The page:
It’s technically a parenting show, but it’s actually relatable to everyone who exists in a family. They’re currently doing a few reruns before the next season, but since I only started listening a few months ago, I’m so grateful. Following the story of “The Accidental Gay Parents” right now. A story that is melting my heart.
So I hear this podcast is actually geared towards men, but I really enjoyed their episode with Chris Guillebeau about finding and pursuing work that echoes with your entire being. I continue to get these inklings that teaching in its current iteration is not what resonates most with my life purpose, but I’m still trying to navigate through what that all means. I know public education is where I want to be, but I don’t see my current classroom as being that learning and thinking incubator that I envision for children. Shall continue to work through this.
So this is a fairly new podcast hosted by Jennifer Keesmat, the Chief Planner of the City of Toronto. I love all things related to urban planning and design (thinking that intersecting this with public education would lead me to what I feel is my maximum impact in the classroom) and have been feeling a dearth of input into my life on this front. Alas, I am soaking all of this in.
And there you have it – that’s what I’m consuming and chewing on as of late.
I came to Kingston 9 years ago at the peak of my formative years – an idealistic 17-year old who had known the comforts of suburban Toronto for all of her conscious past. The plan was to spend 5 years here, get myself a superb education at one of the nation’s best universities, and promptly return to the GTA to settle down with a government-employed husband and raise 2 kids.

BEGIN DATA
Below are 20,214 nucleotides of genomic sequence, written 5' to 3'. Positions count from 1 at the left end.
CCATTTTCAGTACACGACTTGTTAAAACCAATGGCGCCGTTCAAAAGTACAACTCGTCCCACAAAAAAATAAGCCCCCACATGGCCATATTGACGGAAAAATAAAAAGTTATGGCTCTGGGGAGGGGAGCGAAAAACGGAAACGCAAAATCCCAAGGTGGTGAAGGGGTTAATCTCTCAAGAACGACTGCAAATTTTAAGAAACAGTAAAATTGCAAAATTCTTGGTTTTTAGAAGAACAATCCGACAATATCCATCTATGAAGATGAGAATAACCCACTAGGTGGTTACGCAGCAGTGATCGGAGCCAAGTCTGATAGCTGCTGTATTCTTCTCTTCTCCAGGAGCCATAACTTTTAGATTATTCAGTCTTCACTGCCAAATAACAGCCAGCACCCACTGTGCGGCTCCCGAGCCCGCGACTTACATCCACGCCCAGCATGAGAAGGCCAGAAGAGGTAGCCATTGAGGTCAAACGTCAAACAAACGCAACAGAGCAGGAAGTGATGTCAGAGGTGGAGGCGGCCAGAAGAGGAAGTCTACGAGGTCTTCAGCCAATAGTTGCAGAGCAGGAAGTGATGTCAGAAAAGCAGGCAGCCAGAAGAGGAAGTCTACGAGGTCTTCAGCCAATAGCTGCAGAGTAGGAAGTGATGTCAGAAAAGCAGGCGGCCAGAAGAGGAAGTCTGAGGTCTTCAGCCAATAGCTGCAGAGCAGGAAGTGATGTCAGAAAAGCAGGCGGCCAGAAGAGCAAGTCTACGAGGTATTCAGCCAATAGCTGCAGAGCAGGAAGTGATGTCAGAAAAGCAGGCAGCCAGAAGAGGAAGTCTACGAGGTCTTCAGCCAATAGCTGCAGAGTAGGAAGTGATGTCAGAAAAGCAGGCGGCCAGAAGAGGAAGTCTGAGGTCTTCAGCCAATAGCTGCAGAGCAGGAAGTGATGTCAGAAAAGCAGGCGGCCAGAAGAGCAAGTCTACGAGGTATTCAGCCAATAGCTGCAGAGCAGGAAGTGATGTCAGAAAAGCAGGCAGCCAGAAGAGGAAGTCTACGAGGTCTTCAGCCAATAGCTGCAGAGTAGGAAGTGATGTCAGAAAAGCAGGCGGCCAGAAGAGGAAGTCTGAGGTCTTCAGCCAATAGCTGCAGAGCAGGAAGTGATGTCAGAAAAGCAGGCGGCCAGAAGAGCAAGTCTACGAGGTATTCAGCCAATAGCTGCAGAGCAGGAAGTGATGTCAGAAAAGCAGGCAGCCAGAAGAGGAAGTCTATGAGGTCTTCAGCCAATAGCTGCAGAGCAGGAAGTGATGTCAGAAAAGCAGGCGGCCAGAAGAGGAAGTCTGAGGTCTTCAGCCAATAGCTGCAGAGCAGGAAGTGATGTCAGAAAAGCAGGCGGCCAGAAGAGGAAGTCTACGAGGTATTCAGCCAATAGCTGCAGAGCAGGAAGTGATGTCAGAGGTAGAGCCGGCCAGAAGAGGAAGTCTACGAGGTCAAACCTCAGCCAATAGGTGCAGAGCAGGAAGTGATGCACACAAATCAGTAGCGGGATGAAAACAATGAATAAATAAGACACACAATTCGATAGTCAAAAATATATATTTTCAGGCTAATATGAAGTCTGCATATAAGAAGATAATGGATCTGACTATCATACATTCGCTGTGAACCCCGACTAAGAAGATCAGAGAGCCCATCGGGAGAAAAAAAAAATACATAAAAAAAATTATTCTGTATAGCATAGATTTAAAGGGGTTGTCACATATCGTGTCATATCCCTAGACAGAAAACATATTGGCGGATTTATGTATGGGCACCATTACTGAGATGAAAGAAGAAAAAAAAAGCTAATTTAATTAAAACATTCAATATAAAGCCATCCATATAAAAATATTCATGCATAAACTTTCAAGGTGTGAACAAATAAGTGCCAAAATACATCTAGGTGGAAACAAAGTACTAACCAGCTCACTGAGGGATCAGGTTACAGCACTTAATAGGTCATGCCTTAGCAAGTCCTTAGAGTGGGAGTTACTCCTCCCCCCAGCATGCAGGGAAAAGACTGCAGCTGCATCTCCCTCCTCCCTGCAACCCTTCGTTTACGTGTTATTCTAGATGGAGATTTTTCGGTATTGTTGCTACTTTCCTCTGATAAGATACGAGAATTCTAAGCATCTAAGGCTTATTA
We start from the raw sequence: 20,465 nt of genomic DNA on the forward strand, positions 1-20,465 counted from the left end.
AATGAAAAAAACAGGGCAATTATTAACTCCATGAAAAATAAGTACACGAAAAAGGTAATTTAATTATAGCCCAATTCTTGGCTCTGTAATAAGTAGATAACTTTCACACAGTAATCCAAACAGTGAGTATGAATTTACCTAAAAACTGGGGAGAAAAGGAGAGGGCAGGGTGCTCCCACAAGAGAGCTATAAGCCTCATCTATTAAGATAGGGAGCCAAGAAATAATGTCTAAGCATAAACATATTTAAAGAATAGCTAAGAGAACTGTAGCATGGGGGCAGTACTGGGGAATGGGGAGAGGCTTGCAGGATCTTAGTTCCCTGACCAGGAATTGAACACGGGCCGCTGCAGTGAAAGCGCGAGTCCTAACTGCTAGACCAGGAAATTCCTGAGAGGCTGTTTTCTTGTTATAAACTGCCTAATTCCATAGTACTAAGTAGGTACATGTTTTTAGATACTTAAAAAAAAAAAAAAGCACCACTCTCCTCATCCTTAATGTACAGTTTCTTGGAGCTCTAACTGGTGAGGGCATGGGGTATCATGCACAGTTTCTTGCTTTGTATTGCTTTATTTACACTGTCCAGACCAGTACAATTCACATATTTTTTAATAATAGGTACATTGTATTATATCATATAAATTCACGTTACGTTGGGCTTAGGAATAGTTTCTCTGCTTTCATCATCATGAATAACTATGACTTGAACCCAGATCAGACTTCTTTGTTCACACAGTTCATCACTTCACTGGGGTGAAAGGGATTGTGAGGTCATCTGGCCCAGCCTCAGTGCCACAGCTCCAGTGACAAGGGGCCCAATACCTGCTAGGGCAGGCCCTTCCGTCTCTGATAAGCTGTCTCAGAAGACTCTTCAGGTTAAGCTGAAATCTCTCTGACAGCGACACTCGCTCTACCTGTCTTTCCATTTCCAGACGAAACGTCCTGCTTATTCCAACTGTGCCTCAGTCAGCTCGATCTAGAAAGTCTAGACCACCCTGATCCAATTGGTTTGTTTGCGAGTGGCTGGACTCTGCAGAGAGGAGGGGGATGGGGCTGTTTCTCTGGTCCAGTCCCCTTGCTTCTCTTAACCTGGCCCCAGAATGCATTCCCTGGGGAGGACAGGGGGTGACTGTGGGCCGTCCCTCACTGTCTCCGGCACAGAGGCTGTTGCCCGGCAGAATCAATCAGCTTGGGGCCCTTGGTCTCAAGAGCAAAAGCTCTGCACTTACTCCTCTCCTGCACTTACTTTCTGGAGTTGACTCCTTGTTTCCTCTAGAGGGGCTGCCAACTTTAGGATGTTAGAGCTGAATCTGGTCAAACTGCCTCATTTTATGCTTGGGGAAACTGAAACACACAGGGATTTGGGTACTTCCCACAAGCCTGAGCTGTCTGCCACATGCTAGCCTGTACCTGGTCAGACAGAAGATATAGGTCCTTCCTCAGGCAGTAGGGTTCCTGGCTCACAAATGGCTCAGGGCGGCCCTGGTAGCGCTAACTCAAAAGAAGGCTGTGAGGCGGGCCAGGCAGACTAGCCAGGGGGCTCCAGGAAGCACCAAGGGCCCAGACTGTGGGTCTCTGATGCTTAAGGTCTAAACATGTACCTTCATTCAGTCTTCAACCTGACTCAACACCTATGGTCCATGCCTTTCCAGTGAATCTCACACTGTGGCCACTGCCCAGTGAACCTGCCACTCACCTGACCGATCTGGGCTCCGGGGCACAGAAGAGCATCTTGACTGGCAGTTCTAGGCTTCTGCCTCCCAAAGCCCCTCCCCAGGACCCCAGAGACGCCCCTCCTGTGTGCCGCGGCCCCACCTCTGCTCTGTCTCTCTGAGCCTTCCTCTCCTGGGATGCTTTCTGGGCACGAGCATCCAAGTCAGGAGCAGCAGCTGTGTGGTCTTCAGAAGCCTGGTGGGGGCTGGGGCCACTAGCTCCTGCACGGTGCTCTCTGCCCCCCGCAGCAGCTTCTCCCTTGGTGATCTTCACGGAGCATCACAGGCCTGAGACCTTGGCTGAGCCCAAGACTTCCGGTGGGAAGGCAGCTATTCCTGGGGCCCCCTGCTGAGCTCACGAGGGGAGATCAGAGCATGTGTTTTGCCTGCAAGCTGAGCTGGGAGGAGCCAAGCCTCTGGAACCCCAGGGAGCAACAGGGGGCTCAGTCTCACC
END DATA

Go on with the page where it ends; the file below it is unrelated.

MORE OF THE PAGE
Clearly, God had other plans.
That was me. During frosh week. In front of my residence, Chown Hall, which was at the time an all-girls residence (this has since changed, I hear). How do you know I’m a first-year university student? Well, I’m wearing a lanyard for one. And that lanyard isn’t attached to a student card holder in my back pocket; it is around my neck. Also, I clearly have no regard for the fact that my shirt and my shorts look terrible together. Knowing that over 100 other people are wearing a similar uniform probably helped.
I must admit. During the first two years of undergrad, most of my focus was insular. And by insular, I mean within a 1 km radius of Queen’s campus (save for the odd taxi ride to the local mall, since I hadn’t quite figured out how to ride transit that far). Exploring the city meant taking the bus to Loblaws for some groceries. Or doing silly things like walking up Montreal Street late at night to the KFC because we were craving fried chicken, only to realize we probably should have checked the store hours (this KFC is now a Rexall). I would say I had a very small view of the city I would be spending the next four years in.
Slowly but surely, this circle opened up. Volunteering and various practicums brought me into Kingston (and even Amherstview) schools. Curiosity drew me to local establishments and events. I began dating someone (Kelvin…who now happens to be my husband) who was born and raised in Kingston. Needless to say, I came to realize that there is life in Kingston beyond University Avenue. By the end of fourth year, with my degree in hand, I would say that I really liked Kingston.
It was at this point that the idea of staying in Kingston long term began to present itself. I opted to do my placements in Kingston during my year at the Faculty of Education, just to keep my options open. I began connecting with amazing people outside the university, and local organizations like the Kingston Arts Council. I wanted to hear and share stories from people who lived in Kingston, so I planned an event called Kingston Through My Lens.
Before I knew it, it was the summer of 2011. I had just graduated from the Faculty and had been accepted onto TDSB’s Eligible-to-Hire List. It was time to move back to Toronto, at least for the time being.
But again, God had other plans, and by the end of August, I found myself back in Kingston for good.